Finance, Credit And Commercial Exchange

( Originally Published 1918 )

Money and Credit are so closely interwoven with the commercial life of a nation that it is essential for every person engaged in business to have some knowledge of the part which they play in it.

The Part Played by Banks. As generally understood, bankers are merely middle men who borrow from one set of persons at a rate in order to lend to another set at a greater rate, the difference between the two rates being their margin of profit. But in reality they are much more than this. They are conservors of a nation's capital and promoters of its trade and industry.

The most common function of banks is the discount of commercial paper running for short periods of time and representing actual transfers of property in the business world for the less known credit of merchants and manufacturers.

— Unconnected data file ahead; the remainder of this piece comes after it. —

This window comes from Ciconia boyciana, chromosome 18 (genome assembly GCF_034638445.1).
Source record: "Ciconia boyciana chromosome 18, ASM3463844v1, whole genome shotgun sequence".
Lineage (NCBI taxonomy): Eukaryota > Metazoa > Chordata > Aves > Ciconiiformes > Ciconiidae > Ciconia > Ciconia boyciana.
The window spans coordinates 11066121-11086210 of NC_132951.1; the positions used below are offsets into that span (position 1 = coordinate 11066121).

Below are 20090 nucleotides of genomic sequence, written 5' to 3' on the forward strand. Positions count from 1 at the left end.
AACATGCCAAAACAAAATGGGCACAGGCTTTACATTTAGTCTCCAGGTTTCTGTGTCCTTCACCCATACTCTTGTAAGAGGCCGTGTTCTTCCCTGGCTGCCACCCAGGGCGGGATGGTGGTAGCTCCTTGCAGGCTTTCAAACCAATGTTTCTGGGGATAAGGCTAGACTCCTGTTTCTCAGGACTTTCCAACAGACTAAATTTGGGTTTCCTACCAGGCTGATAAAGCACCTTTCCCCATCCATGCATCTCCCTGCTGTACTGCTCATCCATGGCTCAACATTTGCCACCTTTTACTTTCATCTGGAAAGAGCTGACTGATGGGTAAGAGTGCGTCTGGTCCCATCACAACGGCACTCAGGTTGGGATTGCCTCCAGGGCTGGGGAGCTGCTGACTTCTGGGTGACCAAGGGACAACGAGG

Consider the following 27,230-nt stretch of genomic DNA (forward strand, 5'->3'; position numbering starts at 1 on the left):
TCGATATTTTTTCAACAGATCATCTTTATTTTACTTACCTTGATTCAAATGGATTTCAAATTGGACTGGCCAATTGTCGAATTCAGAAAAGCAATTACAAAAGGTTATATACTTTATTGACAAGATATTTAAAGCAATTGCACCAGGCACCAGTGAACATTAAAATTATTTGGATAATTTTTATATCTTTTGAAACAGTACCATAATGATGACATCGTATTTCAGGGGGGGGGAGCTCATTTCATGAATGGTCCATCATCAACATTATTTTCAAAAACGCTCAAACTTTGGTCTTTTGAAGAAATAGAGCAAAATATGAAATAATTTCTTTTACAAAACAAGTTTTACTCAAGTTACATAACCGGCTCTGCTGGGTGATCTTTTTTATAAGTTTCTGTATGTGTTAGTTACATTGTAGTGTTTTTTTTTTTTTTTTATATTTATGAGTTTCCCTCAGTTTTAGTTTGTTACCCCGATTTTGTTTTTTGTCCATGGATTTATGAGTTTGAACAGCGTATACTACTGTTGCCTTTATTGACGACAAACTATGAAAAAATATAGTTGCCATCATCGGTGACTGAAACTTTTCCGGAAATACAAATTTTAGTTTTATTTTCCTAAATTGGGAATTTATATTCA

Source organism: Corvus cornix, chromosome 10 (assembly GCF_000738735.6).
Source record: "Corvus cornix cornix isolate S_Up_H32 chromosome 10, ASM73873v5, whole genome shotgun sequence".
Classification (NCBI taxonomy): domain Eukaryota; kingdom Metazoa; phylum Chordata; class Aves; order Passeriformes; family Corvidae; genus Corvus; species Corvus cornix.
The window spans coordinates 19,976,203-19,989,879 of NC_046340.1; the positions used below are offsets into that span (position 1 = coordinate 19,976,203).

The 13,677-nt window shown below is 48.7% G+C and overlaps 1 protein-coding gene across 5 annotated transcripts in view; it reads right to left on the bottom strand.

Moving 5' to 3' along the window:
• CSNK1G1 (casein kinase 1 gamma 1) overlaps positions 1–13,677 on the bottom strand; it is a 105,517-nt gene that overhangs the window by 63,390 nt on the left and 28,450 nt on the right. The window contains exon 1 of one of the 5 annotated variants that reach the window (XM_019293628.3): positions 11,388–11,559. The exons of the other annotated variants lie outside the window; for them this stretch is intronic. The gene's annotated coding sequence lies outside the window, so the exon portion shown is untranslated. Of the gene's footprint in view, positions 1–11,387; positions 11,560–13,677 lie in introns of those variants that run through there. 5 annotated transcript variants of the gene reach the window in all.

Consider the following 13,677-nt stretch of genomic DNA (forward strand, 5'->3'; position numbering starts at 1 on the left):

How Banks Increase the Potency of Capital. By means of banking, a given amount of wealth acquires nearly the same potency when diffused among millions as when concentrated in the hands of a few. Banks take the place of large capitalists; they gather into one fund the small savings or reserve-wealth of the masses, and thus render these as available for the employment of labor as if they belonged to a single possessor. And also they supply the knowledge and enter-prise requisite for the employment of that wealth which is in great part wanting on the part of the actual owners of it. Hence the banking system accomplishes the same results as if the wealth of a country were concentrated in the hands of a few large capitalists, and yet allows of that wealth being actually diffused among tens of thousands of owners. The banking system, in short, immensely increases the potency of capital, which has quite as much to do with national progress as the actual amount of the national wealth.